It’s funny how disaster scenarios become embedded in culture and flourish like flowers in Spring. Television’s death had been predicted for more than a decade. The advertising industry has been “at death’s door” for nearly as long. And the music industry? Well, that’s currently in palliative care. Really?
It’s as if we want megaliths to crumble. Want thousands to be out of work. Or do we just like the drama, enjoy revelling in the gossip and the gasping?
Sure, the music industry has been dealing with problems that began in the early years of this century, first piracy, then a nascent streaming model – a one-two punch that literally reinvented the retail paradigm for music consumption.
First, Steven Jobs rides in as the white knight and saviour of the music industry, and the industry kneels. Then the arrival of Spotify and other streamers big and small take up the mantle (and iTunes morphs into Apple Music) and labels become investors in these new companies. Labels embraced streaming and streaming embraced them back, and the future of the business of music is set forth on a new and, for the labels especially, exciting future path.
Streaming services also helped restore the power of labels in an unintentional way. It is very, very hard for music artists to make money on any of them. So while emerging artists are using all the powers that new technologies afford them and all their digital savvy to create collaborative networks in order to make and promote their music, the rewards are disheartening for most. They still want, and if you’re primarily a pop artist, still need the marketing power of music labels; need an organisation of individuals that make up a team of experts in areas they may not have the required acuity to navigate the crowded waters of new music effectively.
There are so many more releases every week from artists who have new access to the marketplace, and it has become harder and harder to be noticed. Music labels may have to fight harder to make their artists visible, but they have experience at doing so. That experience (along with long-standing relationships) still produces clout.
Lastly, while it is harder for labels to make short-term, immediate cash on front-line releases through streaming than it was when they relied on selling records, they’ve found a new source of income – product placement. Major international advertisers are also struggling to reach consumers, with media becoming so much more diverse and views becoming so much more scattered. Teaming up with labels is a win-win.
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Yes, the music industry had a woeful 2020. Live music ceased. There were virtual concerts eventually, providing some restoration of the industry’s must reliable income stream. But this did not kill the industry. It stifled its vitality for a while. Live music will recover.
In fact, one of the greatest problems that the music industry is facing today isn’t a killer. It’s an irritant and it’s costly but piracy won’t kill the music industry any more than it will kill the film industry, photography or book publishing.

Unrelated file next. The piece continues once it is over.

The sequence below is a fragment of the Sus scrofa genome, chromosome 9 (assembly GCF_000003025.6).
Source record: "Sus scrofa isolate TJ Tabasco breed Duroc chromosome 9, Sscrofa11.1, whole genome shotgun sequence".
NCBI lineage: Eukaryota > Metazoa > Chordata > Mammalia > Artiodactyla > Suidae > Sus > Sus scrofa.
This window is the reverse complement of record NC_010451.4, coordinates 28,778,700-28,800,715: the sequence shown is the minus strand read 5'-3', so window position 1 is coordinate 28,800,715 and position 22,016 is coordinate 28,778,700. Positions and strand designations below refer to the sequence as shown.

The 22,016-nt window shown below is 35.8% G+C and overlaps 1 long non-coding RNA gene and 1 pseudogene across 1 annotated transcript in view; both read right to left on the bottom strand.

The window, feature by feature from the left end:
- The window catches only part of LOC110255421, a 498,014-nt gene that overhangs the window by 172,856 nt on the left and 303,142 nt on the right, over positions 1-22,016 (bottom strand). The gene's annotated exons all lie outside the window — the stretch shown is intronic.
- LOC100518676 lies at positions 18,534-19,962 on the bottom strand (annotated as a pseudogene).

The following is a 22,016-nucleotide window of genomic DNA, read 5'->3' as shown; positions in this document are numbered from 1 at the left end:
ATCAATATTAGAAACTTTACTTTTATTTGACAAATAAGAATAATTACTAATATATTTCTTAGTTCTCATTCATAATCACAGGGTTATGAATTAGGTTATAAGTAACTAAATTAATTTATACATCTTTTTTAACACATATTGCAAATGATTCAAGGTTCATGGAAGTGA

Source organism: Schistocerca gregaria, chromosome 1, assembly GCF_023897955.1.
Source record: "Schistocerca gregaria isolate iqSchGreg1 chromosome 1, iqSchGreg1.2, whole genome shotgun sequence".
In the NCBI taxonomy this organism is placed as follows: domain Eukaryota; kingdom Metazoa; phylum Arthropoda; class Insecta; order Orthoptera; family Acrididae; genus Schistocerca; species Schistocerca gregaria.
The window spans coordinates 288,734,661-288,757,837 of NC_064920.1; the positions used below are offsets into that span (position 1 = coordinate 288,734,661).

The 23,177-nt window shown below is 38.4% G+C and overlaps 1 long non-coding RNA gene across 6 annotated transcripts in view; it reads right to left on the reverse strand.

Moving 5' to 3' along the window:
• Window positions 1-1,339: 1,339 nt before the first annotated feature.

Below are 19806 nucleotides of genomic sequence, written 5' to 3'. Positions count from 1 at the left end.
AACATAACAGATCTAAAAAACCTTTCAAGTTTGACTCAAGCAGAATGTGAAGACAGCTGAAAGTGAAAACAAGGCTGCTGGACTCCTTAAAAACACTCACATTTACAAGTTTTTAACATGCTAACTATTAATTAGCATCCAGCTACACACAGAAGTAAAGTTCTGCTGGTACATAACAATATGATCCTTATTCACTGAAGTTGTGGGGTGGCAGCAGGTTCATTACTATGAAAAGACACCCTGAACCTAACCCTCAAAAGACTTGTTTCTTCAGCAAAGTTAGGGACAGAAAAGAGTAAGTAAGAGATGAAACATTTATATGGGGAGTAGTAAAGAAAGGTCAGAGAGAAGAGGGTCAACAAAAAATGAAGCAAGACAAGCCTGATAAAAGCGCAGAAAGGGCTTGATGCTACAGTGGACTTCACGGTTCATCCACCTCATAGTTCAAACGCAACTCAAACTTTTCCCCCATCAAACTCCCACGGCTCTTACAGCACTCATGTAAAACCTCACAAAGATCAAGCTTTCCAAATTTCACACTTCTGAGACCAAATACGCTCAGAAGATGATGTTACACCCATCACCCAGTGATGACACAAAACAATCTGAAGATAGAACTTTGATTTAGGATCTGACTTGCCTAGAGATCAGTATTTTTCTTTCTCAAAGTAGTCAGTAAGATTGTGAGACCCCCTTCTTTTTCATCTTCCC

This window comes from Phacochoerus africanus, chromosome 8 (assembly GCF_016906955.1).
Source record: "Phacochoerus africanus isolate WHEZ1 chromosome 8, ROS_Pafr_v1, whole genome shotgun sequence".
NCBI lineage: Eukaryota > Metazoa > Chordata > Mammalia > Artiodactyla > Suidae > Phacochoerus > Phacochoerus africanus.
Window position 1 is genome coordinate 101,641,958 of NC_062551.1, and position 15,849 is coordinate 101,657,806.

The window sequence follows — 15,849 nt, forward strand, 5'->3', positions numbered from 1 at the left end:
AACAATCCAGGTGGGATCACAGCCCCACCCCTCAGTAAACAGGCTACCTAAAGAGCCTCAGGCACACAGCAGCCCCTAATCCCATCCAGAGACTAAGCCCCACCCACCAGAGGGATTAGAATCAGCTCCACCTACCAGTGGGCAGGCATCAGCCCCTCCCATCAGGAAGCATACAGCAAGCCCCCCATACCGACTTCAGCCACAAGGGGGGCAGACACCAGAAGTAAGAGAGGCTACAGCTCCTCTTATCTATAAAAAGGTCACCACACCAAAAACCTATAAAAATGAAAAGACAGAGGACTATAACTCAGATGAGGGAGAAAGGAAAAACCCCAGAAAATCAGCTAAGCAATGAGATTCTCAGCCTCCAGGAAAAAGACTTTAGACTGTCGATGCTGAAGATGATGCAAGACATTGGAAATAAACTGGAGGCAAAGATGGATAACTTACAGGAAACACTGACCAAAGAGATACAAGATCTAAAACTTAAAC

According to the IFPI, 27% of consumers listened to pirated music in 2019, but that was a 10% drop from the year before. In 2018, it reported that 27% used illegal methods to listen to music, 23% of people overall and 34% of Gen Z using illegal stream-ripping.
There are many platforms providing illegal free music downloads. Some are taken down. The most effective strategy so far has been weaning music lovers off illegal streaming, supporting public service campaigns, by forgoing revenue from album sales (releasing free albums) if it results in higher concert ticket sales. Of course, not all artists are able to do this, but several have.
The arrival of Dolby Atmos (Apple is calling the high resolution, multi-channel mixes “Spatial”) with its ability to place individual sounds all around listeners with more space and depth opens a whole new world of excitement for the music industry to explore.
But what it does need, and needs now, is to take back the power of finding talent. Streaming has given too much of that power to its customers, without giving them the capacity to make music artists thrive financially.
An industry populated with “starving artists” cannot be in peak health. Scouring through oceans of emerging talent is a difficult and largely thankless task for the time invested in all the creative industries. In most creative industries, emerging talent awards do a lot of the heavy lifting.
In the music industry there are the Djooky Awards that I have co-founded. It’s global and offers a generous prize to attract serious talent (a US$20,000 first prize plus cash rewards for runners-up) and they are linked to one of the beacons of the industry, Capitol Recording Studio – the United States’ Abbey Road. The winner receives a recording trip to Capitol in Los Angeles.
Currently, Djooky is looking to unearth talent in Australia. That can only be a good thing for the health of music industry in Australia at the very least.